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WHO Emphasizes On Need For Action Against Non-Communicable Diseases

WHO stresses governments worldwide to take action against non-communicable diseases with "bolder political actions" to save the millions of people who succumb to them at an early age.

WHO Emphasizes On Need For Action Against Non-Communicable Diseases

HIGHLIGHTS

  1. WHO stresses governments worldwide to take action against NCDs
  2. The report finds progress uneven and insufficient across the globe
  3. The two best performing countries are Costa Rica and Iran

WHO stresses governments worldwide to take action against non-communicable diseases with "bolder political actions" to save the millions of people who succumb to them at an early age. As per the latest Non-communicable Diseases Progress Monitor 2017 WHO report, cardiovascular and chronic respiratory diseases, cancers and diabetes are the most common disease which kill up to 15 million people aged anywhere between 30 to 70 every year. The report finds progress uneven across the globe and insufficient in terms of addressing these diseases.

They include four main factors causing risk of NDCs which include tobacco consumption, an unhealthy diet, physical inactivity and a continued use of alcohol.

"Bolder political action is needed to address constraints in controlling NCDs, including the mobilization of domestic and external resources and safeguarding communities from interference by powerful economic operators," says the WHO Director-General Tedros Adhanom Ghebreyesus on Monday.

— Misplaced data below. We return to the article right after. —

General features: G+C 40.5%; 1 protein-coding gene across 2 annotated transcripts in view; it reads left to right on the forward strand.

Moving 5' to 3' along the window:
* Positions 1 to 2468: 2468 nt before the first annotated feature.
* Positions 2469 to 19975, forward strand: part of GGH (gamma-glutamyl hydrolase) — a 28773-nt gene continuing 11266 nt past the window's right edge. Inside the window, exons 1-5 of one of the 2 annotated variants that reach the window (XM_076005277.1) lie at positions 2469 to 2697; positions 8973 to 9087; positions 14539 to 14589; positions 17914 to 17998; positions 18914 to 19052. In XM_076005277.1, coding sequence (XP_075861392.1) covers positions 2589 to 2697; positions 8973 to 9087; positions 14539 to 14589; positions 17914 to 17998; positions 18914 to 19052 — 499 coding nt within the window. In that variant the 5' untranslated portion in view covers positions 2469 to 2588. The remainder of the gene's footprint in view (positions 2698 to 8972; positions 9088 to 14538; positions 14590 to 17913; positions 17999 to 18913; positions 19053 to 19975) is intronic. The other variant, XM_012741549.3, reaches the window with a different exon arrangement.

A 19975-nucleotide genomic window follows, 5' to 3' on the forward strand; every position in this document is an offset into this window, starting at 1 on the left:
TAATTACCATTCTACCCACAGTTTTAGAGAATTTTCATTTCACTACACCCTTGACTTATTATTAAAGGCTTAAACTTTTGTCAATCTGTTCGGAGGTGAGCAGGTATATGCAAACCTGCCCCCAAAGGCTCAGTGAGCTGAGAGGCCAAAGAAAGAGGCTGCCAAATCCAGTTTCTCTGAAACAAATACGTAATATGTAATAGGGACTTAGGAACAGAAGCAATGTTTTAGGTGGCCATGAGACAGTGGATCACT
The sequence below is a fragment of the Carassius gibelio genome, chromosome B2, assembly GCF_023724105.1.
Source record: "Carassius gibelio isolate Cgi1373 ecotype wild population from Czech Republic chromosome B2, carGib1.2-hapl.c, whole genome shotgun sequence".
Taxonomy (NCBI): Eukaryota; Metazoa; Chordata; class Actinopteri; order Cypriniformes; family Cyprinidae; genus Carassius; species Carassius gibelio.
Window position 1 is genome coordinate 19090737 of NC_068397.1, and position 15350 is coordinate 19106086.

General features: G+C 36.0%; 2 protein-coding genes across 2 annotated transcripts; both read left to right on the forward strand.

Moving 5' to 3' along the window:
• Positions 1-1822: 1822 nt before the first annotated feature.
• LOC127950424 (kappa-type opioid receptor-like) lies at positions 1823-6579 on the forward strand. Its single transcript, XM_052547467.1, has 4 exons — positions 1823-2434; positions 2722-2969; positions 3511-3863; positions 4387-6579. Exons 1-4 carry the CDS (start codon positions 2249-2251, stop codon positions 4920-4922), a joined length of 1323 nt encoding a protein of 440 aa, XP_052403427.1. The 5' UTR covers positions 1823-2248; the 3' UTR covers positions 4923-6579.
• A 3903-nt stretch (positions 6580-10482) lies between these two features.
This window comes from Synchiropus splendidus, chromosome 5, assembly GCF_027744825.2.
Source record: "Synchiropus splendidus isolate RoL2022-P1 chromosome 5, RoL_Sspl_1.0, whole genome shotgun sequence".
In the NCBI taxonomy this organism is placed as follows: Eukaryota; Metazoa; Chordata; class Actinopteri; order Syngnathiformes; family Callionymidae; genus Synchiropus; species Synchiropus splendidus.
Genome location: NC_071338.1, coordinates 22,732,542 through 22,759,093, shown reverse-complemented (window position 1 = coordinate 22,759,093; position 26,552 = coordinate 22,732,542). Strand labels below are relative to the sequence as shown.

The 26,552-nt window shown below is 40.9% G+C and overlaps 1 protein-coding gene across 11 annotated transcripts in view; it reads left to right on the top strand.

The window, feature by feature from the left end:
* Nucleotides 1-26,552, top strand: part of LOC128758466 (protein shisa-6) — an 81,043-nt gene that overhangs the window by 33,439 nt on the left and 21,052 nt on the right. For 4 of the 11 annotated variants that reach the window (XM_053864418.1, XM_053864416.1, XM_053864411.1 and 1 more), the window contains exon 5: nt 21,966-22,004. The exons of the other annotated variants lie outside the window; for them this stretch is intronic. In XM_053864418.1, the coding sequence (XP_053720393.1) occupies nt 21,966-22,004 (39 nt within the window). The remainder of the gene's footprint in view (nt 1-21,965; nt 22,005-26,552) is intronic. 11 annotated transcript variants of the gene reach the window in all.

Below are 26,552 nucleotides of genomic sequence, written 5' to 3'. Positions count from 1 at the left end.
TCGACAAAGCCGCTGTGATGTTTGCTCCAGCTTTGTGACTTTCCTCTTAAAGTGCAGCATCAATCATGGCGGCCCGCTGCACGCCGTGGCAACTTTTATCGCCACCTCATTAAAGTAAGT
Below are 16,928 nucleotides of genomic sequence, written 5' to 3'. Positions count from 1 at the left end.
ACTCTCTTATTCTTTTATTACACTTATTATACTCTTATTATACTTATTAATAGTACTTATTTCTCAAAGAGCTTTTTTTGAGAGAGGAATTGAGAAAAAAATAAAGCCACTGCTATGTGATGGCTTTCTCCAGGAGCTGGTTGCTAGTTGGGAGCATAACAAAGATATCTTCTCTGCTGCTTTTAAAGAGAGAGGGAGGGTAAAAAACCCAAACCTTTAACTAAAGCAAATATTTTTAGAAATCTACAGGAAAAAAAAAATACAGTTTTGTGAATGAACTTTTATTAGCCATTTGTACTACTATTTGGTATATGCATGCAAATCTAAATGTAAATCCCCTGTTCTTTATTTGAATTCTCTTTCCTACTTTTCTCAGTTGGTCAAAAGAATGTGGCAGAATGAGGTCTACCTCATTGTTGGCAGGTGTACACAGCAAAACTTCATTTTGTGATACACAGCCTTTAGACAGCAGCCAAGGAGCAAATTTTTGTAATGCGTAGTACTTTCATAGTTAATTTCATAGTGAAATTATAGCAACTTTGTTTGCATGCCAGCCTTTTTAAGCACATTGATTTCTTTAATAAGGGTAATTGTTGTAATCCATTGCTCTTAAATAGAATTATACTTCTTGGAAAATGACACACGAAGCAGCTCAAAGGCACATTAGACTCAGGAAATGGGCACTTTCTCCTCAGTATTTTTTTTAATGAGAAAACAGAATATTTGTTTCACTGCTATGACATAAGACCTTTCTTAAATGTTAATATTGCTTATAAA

The points of this report by WHO for curbing NDCs included 29 points of which these are the key points:

1. Developing government policies to deal with NDCs

2. Setting of time-bound targets to deal with NDCs

3. Strengthening of health systems through primary health care and covering health universally.

The ten best performing countries include Costa Rica and Iran. The two have successfully achieved 15 of 19 indicators followed by Brazil, Bulgaria, Turkey and Britain who have achieved 13 indicators. Finland, Norway, Saudi Arabia and Thailand are next with successful achievement of 12 indicators.

"The world is not on track to meet the target set by the UN Sustainable Development Goals of a one-third reduction in premature NCD deaths by 2030," Douglas Bettcher, WHO Director for the prevention of NCDs concluded.

"The window of opportunity to save lives is closing. If we don't take action now to protect people from NCDs, we will condemn today's and tomorrow's youth to lives of ill-health and reduced economic opportunities," he added. 



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